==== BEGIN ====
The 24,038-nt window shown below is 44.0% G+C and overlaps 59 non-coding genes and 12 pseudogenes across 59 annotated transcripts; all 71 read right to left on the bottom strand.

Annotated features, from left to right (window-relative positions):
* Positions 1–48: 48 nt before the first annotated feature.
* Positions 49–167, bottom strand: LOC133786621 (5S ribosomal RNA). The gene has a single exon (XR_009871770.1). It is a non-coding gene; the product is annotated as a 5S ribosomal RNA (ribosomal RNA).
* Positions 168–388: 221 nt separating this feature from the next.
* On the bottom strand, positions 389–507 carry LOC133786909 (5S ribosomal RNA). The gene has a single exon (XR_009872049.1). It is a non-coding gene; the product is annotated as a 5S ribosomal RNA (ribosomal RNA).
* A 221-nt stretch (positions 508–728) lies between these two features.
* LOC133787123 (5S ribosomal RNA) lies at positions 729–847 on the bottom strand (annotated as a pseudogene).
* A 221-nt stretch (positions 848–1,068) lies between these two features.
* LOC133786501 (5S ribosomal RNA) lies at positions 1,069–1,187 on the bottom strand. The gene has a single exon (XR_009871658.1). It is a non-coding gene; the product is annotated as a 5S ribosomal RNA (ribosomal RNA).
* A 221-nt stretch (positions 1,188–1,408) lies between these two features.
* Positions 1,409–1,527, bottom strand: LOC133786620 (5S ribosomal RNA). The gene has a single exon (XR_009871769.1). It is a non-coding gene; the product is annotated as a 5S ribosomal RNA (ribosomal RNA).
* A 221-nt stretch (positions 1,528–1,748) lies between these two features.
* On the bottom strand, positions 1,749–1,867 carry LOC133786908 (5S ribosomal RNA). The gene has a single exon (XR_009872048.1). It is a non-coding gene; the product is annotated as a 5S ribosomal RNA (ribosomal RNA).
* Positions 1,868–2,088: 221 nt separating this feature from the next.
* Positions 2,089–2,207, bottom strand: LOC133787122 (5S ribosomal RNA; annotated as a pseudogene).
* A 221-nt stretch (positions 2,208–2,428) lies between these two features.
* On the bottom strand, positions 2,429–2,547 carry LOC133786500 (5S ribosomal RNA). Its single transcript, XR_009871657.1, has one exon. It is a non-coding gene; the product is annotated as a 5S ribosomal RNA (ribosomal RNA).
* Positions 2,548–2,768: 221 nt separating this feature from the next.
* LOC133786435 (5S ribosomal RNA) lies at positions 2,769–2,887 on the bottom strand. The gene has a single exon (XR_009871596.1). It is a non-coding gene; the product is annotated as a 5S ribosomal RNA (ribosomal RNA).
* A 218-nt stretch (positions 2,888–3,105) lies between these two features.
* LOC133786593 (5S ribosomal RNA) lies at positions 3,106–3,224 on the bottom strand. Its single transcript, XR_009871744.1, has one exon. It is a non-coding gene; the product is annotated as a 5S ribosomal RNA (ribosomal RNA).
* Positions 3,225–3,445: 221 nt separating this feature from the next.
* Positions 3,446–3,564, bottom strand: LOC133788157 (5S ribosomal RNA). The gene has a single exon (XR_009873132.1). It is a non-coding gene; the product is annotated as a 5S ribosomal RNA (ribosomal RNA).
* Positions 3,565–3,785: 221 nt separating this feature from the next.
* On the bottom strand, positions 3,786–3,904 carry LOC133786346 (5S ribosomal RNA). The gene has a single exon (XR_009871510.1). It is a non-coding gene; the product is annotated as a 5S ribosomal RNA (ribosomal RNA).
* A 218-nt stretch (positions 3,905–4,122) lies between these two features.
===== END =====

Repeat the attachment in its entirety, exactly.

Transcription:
The 24,038-nt window shown below is 44.0% G+C and overlaps 59 non-coding genes and 12 pseudogenes across 59 annotated transcripts; all 71 read right to left on the bottom strand.

Annotated features, from left to right (window-relative positions):
* Positions 1–48: 48 nt before the first annotated feature.
* Positions 49–167, bottom strand: LOC133786621 (5S ribosomal RNA). The gene has a single exon (XR_009871770.1). It is a non-coding gene; the product is annotated as a 5S ribosomal RNA (ribosomal RNA).
* Positions 168–388: 221 nt separating this feature from the next.
* On the bottom strand, positions 389–507 carry LOC133786909 (5S ribosomal RNA). The gene has a single exon (XR_009872049.1). It is a non-coding gene; the product is annotated as a 5S ribosomal RNA (ribosomal RNA).
* A 221-nt stretch (positions 508–728) lies between these two features.
* LOC133787123 (5S ribosomal RNA) lies at positions 729–847 on the bottom strand (annotated as a pseudogene).
* A 221-nt stretch (positions 848–1,068) lies between these two features.
* LOC133786501 (5S ribosomal RNA) lies at positions 1,069–1,187 on the bottom strand. The gene has a single exon (XR_009871658.1). It is a non-coding gene; the product is annotated as a 5S ribosomal RNA (ribosomal RNA).
* A 221-nt stretch (positions 1,188–1,408) lies between these two features.
* Positions 1,409–1,527, bottom strand: LOC133786620 (5S ribosomal RNA). The gene has a single exon (XR_009871769.1). It is a non-coding gene; the product is annotated as a 5S ribosomal RNA (ribosomal RNA).
* A 221-nt stretch (positions 1,528–1,748) lies between these two features.
* On the bottom strand, positions 1,749–1,867 carry LOC133786908 (5S ribosomal RNA). The gene has a single exon (XR_009872048.1). It is a non-coding gene; the product is annotated as a 5S ribosomal RNA (ribosomal RNA).
* Positions 1,868–2,088: 221 nt separating this feature from the next.
* Positions 2,089–2,207, bottom strand: LOC133787122 (5S ribosomal RNA; annotated as a pseudogene).
* A 221-nt stretch (positions 2,208–2,428) lies between these two features.
* On the bottom strand, positions 2,429–2,547 carry LOC133786500 (5S ribosomal RNA). Its single transcript, XR_009871657.1, has one exon. It is a non-coding gene; the product is annotated as a 5S ribosomal RNA (ribosomal RNA).
* Positions 2,548–2,768: 221 nt separating this feature from the next.
* LOC133786435 (5S ribosomal RNA) lies at positions 2,769–2,887 on the bottom strand. The gene has a single exon (XR_009871596.1). It is a non-coding gene; the product is annotated as a 5S ribosomal RNA (ribosomal RNA).
* A 218-nt stretch (positions 2,888–3,105) lies between these two features.
* LOC133786593 (5S ribosomal RNA) lies at positions 3,106–3,224 on the bottom strand. Its single transcript, XR_009871744.1, has one exon. It is a non-coding gene; the product is annotated as a 5S ribosomal RNA (ribosomal RNA).
* Positions 3,225–3,445: 221 nt separating this feature from the next.
* Positions 3,446–3,564, bottom strand: LOC133788157 (5S ribosomal RNA). The gene has a single exon (XR_009873132.1). It is a non-coding gene; the product is annotated as a 5S ribosomal RNA (ribosomal RNA).
* Positions 3,565–3,785: 221 nt separating this feature from the next.
* On the bottom strand, positions 3,786–3,904 carry LOC133786346 (5S ribosomal RNA). The gene has a single exon (XR_009871510.1). It is a non-coding gene; the product is annotated as a 5S ribosomal RNA (ribosomal RNA).
* A 218-nt stretch (positions 3,905–4,122) lies between these two features.